Kiron has assisted with the union of Tia and Alta, yet things are not as simple as they seem. Despite the Great King and Queen uniting the lands, without a common enemy the common people are divided. While on patrol, Kiron spots a lone rider from the border town – unfortunately dead. Have the Magi returned?
Half the time Kiron acts very teenager-y and the rest of the time a bit childish! He spends a lot of time second-guessing himself and being grumpy. I’m not certain how many years have passed since the other novels, but I would guess at least 3-4, since there are a lot of new dragon wings (complete wings of 9). If he’s the chief of the Jousters, he needs to get a wriggle on!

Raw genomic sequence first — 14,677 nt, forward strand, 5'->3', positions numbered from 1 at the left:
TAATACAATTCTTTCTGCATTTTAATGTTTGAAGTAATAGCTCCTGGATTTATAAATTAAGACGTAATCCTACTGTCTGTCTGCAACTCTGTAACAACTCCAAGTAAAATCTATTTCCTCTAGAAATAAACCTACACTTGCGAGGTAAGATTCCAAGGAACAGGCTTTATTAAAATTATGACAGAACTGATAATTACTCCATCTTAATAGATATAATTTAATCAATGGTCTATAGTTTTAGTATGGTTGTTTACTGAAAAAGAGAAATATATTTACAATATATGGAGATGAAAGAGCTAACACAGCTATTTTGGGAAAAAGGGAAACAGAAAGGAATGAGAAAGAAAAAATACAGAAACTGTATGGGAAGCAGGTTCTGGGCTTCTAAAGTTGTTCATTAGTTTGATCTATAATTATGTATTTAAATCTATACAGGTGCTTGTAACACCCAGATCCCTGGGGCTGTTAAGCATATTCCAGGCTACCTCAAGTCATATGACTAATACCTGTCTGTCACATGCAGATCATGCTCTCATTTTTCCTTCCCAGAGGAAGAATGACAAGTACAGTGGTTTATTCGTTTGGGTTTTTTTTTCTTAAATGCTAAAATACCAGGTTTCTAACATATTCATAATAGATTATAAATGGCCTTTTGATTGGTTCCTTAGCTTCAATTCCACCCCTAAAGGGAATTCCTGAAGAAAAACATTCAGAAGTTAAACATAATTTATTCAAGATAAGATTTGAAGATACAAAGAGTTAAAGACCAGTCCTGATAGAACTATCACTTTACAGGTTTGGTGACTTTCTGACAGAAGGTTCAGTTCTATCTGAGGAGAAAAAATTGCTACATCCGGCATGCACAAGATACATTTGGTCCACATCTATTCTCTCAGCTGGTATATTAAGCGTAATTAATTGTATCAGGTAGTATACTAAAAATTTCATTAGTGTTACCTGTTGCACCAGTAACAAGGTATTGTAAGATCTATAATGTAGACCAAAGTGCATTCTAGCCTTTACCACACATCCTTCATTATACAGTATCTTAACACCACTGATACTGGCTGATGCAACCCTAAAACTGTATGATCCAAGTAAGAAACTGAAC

There are a lot of missed connections in this novel, and parts where I felt like a sub-story had started, yet wasn’t completed. For example, the original ‘wing’ has a huge discussion on how to deal with the oldest Jousters, and they decide that a new wing is a great idea. But none of the shuffling is ever realised. We just jumped from this concept straight onto Kiron with a new wing finding the body.
I wanted something comfortable to read that I wouldn’t need to review (since I’m still behind)… So I reread Joust and Alta, then Sanctuary (oops, I haven’t reviewed that one either). My memory of this novel was a bit rusty, I just haven’t read it as many times as the others. And no wonder why! There’s not enough dragon training here for me, and too much politics and self-doubt. I seem to remember this originally being a trilogy, and then turning into a quartet. You don’t need to read this novel to enjoy the others, and I personally found it a let down.